Structured and planned processes bring calculable and planned success. The succentric process achieves the best possible result based on standard topic groups across all stages of the buying or selling process. Legal, Finance and Strategy form the backbone of the calculation and preparation of a transaction.
Value is not created overnight.
In times like these (2018 / 2019), when funds can utilize unprecedented liquidity and companies are being sold from fund to fund (secondary buy-outs, etc.), profitable, growing founder or holder owned firms are in search of rare commodities. The strategy of financial investors and strategists alike is to communicate as directly and as quickly as possible with the owners in order to build bonds, to find exclusivity and to prevent market pricing through bilateral processes. In such buyer-driven processes, sophisticated preparation, the recovering of transaction risks and the elimination of purchase price-reducing legacies become impossible. As a result, the seller loses a significant portion of the potential enterprise value.
But there are other important reasons to prepare for an exit from a longer-term perspective: Unprofessionally prepared or "ad-hoc" sales lead to transaction interruptions, significant impairments or serious warranty risks. Professionally managed companies prepare an exit with sufficient time and use this process to sharpen their strategic position and simultaneously to build M&A know-how. A successful company sale consists of the result not only of the best possible purchase price, but also of a sustainable legal framework and last but not least of the realization of "soft" seller conceptions like job security, name guarantees or similar.
Examine your own company from the buyer's point of view.
The requirements for careful preparation of corporate transactions increase with growing professionalism of the buyer group, legal regulations and comprehensive due diligence processes that are designed to avoid liability risks on the buyer side. Large scale and more professional sellers can make larger investments, but on the other hand, they also demand significantly more professional seller preparation. In particular, first time sellers in a process that has just been started are not able to catch up on prior time and content-related shortcomings.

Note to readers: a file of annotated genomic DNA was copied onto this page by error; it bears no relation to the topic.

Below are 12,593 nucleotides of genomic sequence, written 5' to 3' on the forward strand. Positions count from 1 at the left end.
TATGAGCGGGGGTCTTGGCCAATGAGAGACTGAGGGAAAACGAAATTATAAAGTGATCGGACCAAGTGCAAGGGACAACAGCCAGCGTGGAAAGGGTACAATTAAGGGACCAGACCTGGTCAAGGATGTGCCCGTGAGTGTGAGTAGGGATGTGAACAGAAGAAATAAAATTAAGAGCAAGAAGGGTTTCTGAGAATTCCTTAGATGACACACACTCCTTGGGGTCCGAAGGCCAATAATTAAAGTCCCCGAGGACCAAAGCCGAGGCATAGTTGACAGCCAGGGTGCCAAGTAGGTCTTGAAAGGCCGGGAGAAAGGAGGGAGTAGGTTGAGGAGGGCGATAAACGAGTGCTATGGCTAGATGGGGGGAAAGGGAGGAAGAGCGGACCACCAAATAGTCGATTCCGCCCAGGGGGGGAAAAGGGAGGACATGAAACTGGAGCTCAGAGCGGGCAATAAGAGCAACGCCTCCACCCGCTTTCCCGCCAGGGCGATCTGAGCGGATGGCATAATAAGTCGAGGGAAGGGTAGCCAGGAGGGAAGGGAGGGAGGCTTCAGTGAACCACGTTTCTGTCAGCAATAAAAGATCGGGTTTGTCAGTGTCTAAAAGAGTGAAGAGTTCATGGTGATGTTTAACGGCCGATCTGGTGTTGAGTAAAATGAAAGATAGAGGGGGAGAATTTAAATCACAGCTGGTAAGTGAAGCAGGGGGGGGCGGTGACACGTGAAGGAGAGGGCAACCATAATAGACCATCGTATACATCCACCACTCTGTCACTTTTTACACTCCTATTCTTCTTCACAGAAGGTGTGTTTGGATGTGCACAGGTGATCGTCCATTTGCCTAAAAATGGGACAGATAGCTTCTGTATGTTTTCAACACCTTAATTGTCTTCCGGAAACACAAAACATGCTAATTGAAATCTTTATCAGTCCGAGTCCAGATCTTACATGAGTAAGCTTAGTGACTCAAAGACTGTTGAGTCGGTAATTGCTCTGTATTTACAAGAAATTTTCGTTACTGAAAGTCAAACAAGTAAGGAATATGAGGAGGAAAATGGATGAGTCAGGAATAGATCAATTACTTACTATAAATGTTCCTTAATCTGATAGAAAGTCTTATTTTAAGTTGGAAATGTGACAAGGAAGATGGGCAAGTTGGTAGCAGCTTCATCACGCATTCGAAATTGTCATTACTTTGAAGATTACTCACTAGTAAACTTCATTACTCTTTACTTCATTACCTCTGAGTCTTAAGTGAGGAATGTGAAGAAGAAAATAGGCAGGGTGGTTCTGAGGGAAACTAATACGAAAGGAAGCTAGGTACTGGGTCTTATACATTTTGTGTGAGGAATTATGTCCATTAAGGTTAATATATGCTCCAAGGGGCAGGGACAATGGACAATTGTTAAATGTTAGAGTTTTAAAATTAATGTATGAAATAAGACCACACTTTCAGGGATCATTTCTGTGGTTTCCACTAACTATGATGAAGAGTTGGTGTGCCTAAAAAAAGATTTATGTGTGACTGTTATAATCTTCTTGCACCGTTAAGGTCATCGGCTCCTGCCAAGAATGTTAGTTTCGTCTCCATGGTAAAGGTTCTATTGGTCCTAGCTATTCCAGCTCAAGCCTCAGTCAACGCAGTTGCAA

The list of potential effects is long: from unrealized possible purchase prices, shifting of purchase price shares into a more uncertain variable purchase price ("earn-out"), stricter warranty conditions up to canceled deals.
Professionally managed companies prepare their companies for corporate finance events, such as sales or financing, before they could or should take place. The approach is regularly on at least three levels: legal, financial and procedural. Other issues can arise, for example from a tax or environmental point of view. Depending on the size and history, in practice, periods of six to 24 months are not uncommon for a preparatory process.
Working with law firms specializing in corporate law and transactions, the "Legal" pillar analyzes the foundations of the company from inception, to share transitions, board decisions, key contracts with clients and employees, and real estate acquisitions.
Some typical questions:
Are there preconditions of the seller that need to be met in order to be able to effectively enter into a transaction?
Is there a need for action by means of options or other forms of participation?
Can contracts with third parties (rental, customer, joint venture contracts) be restricted?
What regulatory needs do subsidiaries bring with them?
The "Finance" pillar focuses on the key value levers of business models and financial metrics, as well as their impact on possible purchase prices.
Some typical questions:
Are all business units adequately aligned with the main value lever "growth"?
Can risks from customer structures or product cycles be minimized?
Is it possible to achieve a reduction in tied up operational capital ("net working capital")?
Are non-operational essential asset components available?
The Strategy pillar is, if nothing else, an elementary component of the strategy. It deals with possible purchasers or "logical buyers" at an early stage and in many cases influences the further strategic orientation of business activities. Especially in the extremely dynamic developing field of technology/software, a comprehensive examination of the range of buyers reveals vertical or horizontal potentials in the business models of possible acquirers, which can hold significant values.
Some typical questions:
Which buyer focus does the business model centered on, i.e. on constant, rising cash flows for financial investors or, for example, innovation drivers for acquisition by a strategic investor?
What does future brand development look like?
Are industrial property rights ("IP") in the form of patents, trademarks and procedures sufficiently protected?
In summary, all of the pillars in the process aim to analyze the company from a buyer's point of view,
at the same time eliminating potential impediments to transactions ("red flags") at an early stage,
naming and actively developing key value drivers,
and making the company transparent to prospective buyers in the sense of a speedy transaction process.
A common view is that a company has no value if it is not salable. It takes focus and time to fix problems and add value. Targeted planning of an exit in the succentric process can significantly increase the value of a life's work.
© 2019 by northwise GmbH.